Evan Horowitz

Do you vote differently because of the polls?

How different would elections be if there were no polling? Would it affect your vote, if you didn’t know who was ahead and who was behind? Might it even change the outcome?

In recent months, political scientists and professional pollsters around Massachusetts have been engaged in a tense, even occasionally heated debate about just these questions, with broad implications for newspapers, campaigns, and indeed our whole democratic system.

What’s the argument?

Over the summer, when Martha Coakley and Steve Grossman were battling for the Democratic nomination for governor, political science professor Jerold Duquette raised concerns about polls showing Coakley far ahead. Her large lead seemed implausible to the Central Connecticut State professor, which made him think the polls might be wrong.


He also worried that the polls themselves were affecting the race.

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“If there were no media polls in the race for the Democratic gubernatorial nomination so far there is little chance that Martha Coakley would be considered the lone frontrunner. Media coverage of the race between the Attorney-General and State Treasurer Steve Grossman would almost certainly reflect a very close and competitive fight between two Democrats who have already won statewide office.”

His worry was that the polls themselves had produced a “bandwagon effect,” where people — and donors — favor the lead candidate simply because she is leading. When that happens, it turns the polls into a kind of self-fulfilling prophecy.

Did these claims attract much attention?

Duquette’s arguments were met with limited skepticism at the time (said Boston Magazine writer David Bernstein, “If I want a baseless claim that a Dem frontrunner is in trouble I’ll read the Herald”).

And the whole thing may have disappeared if Duquette hadn’t made a specific prediction, built around the following argument:


1) The polls have given Coakley an air of inevitability

2) This sense of inevitability will reduce turnout

3) The people who do vote will be “high information” voters, with strong feelings about the race

4) “High-information” voters are less likely to vote for Coakley

“If I’m right,” he concluded, “the margin between Coakley and Grossman should be considerably less than 20 percent.” The final margin was 6 points.

How did the pollsters respond?


Professional pollsters like Steve Koczela at MassINC and John Della Volpe at SocialSphere (which handles the Globe’s polls) have remained largely unconvinced by Duquette’s argument. They acknowledge that the final outcome was closer than the polls had indicated and cite a number of other explanations.

Among them: voters simply changed their minds at the last minute. The race for attorney general was transformed by a big, late break in favor of Maura Healey, and it’s possible something similar happened in the governor’s contest. The trouble with this argument is that there were some very late polls, and they didn’t show any shift.

Pollsters are also pointing to voter turnout. All polls are built around assumptions about who is likely to vote. It may be that fewer people turned up than pollsters expected, and those who did were less supportive of Coakley. You don’t have to follow the full path of Duquette’s logic about bandwagon effects and high-information voters to reach this conclusion.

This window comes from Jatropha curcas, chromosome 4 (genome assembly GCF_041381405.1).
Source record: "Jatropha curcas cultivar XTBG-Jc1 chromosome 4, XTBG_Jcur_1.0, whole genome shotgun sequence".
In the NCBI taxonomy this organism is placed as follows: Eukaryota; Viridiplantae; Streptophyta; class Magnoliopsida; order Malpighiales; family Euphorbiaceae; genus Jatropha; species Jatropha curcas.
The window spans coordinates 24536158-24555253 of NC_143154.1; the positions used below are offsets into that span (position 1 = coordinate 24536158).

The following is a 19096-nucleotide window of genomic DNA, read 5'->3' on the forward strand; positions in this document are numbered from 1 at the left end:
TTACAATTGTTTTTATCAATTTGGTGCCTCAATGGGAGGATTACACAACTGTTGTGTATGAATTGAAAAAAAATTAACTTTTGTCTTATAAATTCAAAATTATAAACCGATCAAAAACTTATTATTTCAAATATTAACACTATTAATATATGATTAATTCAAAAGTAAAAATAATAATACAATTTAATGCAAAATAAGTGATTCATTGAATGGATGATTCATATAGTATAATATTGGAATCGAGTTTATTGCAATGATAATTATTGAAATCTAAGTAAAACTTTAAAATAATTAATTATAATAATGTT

Has their been a counterattack?

Koczela has sometimes used the 2006 primary election as a counterexample to Duquette’s claims. By his count, there were actually more polls that year than in 2014, without the feedback effects Duquette has cited.

During the spring, Deval Patrick actually trailed Tom Reilly in the polls, often by 15 points or more. Yet, Reilly’s front-runner status didn’t make his candidacy seem inevitable.

Support for Patrick surged during the summer. By primary day, Patrick was ahead by 20 points. And yet, despite his large lead, there was no complacency, no reduction in turnout, and no clear advantage for “high-information voters.”

What does the research suggest?

Unfortunately, there’s not much hard evidence about how polls affect outcomes. Researchers can’t easily compare “elections with polling” to “elections without polling” because all elections have polling. Even those countries that try to limit polling do so in a very narrow way — say, by preventing newspapers from publishing polls in the last few days before an election.

What researchers can do, instead, is develop mathematical models that mimic election-related behaviors. Maurice Cunningham, a political science professor at the University of Massachusetts at Boston who blogs with Duquette at MassPoliticsProfs, has referred to one such paper which suggests that polling can indeed affect fund-raising and campaign strategy. But without real-world evidence, it’s not clear how accurate this model really is. What is more, when it comes to assessing the impact of polls on voters’ decision-making, even these authors conclude that the “evidence is at best inconclusive.”

So, who’s right?

Perhaps someday, we’ll discover a planet exactly like ours, except that they have elections without polling. And then we’ll get the evidence we need to really understand whether polls do, indeed, have a meaningful effect on election results.

Until then, perhaps the best we can do is follow Duquette’s lead and test our intuitions by making some predictions. Here’s mine: even though the governor’s race looks quite tight, turnout will still be low.

Your turn...

Evan Horowitz digs through data to find information that illuminates the policy issues facing Massachusetts and the United States. He can be reached at Follow him on Twitter @GlobeHorowitz